WEDNESDAY, DECEMBER 23, 2020
Four researchers' slippery text: Way, way back in 2016, a group of four researchers conducted an alleged study. They asked a bunch of (white) medical students and residents to evaluate the accuracy of fifteen different statements.
As we noted yesterday, it seems to us that the problem began with certain aspects of the study's basic design. But the problem got much worse with the slippery text of the researchers' Abstract.
You can see the full text of the study here. The Abstract starts like this:
Black Americans are systematically undertreated for pain relative to white Americans. We examine whether this racial bias is related to false beliefs about biological differences between blacks and whites (e.g., “black people’s skin is thicker than white people’s skin”). Study 1 documented these beliefs among white laypersons and revealed that participants who more strongly endorsed false beliefs about biological differences reported lower pain ratings for a black (vs. white) target. Study 2 extended these findings to the medical context and found that half of a sample of white medical students and residents endorsed these beliefs...
"Half of a sample of white medical students and residents endorsed these [false] beliefs?" Unless we're dealing with simple incompetence, that's first-class slippery work!
From the highlighted statement, a reader might get the impression that half the "medical students and residents" had endorsed all the inaccurate statements. As we saw yesterday, such an impression would be grossly inaccurate.
In fact, very few of these medical students and residents "endorsed" the false statement concerning tolerance of pain among black patients. As we noted yesterday, the (false) statement in question was this:
"Black people’s nerve-endings are less sensitive than White people’s nerve-endings."
As we saw yesterday, only 16 out of the 222 (white) medical students and residents rated that false statement true. Indeed, given the slippery way the study was conducted, some or all of those 16 subjects may only have said that the statement was possibly true.
It gets worse—or in this case, better—among (white) respondents who had completed at least two years of medical school. Of third-year students and residents, only one (1) respondent out of 87 in all rated that false statement true, and that one person might have said that the statement was possibly true!
In short, very few of these (white) respondents rated that false statement true. That said, given the slippery way the researchers' abstract had been written, a careless reader might have gotten the impression that half the (white) medical students and residents had rated the false statement true.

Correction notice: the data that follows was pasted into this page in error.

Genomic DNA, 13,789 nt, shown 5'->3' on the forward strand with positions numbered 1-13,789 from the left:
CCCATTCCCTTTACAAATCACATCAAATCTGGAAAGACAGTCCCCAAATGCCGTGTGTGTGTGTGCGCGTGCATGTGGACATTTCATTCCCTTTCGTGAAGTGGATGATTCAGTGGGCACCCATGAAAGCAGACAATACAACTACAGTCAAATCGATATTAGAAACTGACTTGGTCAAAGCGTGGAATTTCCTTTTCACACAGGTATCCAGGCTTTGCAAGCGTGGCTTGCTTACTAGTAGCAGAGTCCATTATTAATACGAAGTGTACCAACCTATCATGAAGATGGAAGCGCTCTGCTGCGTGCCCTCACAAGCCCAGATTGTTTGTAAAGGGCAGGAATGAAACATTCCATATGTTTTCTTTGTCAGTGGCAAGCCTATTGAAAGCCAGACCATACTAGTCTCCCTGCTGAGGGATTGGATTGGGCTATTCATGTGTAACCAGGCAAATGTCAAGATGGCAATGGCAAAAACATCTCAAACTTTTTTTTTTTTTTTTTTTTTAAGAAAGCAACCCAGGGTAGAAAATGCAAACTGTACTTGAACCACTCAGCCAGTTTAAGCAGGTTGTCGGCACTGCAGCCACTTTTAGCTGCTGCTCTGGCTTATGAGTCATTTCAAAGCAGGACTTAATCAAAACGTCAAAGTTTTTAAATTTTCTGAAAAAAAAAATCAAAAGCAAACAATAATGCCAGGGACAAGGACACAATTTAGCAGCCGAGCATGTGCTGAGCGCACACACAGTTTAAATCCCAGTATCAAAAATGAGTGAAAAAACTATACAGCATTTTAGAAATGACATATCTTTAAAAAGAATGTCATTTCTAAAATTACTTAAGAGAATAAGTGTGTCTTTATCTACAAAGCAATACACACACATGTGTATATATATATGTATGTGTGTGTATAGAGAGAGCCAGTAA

That impression would be grossly inaccurate. But given the slippery language of the abstract, a gullible reader could easily be so misled.
Back on December 10, the Washington Post's Michele Norris conveyed that grossly false impression to her readers. In the column in question, Norris wrote this about These White People Today:
NORRIS (12/10/20): We are not just tussling with historical wrongs. A recent study of White medical students found that half believed that Black patients had a higher tolerance for pain [than white patients] and were more likely to prescribe inadequate medical treatment as a result.
Norris' statement was grossly inaccurate. On the brighter side, it coincided with current preferred Storyline.
Where do egregious howlers come from? As a guess, we'll guess that Norris never saw that slippery Abstract. We'll guess that she never looked at the original study at all.
Tomorrow, we'll show you where the relevant link in Norris' column led. We'll show you where she probably got the false impression she then conveyed to Post readers.
Nothing will turn on the error Norris published that day—an error which will go uncorrected down through the annals of time. That said, Norris should have examined the original study before composing her groaner. Her editors should have fact-checked her claim before they put it in print.
That said, where do howlers come from? In the case of a groaner like this, we thought it was worth letting you know.
We've looked at the original study's design. We've looked at the original study's grossly misleading Abstract.
Tomorrow, we'll show you where the link in Norris' column led. Can anybody here play this game? Or again and again, is our nation's upper-end journalism really just Storyline?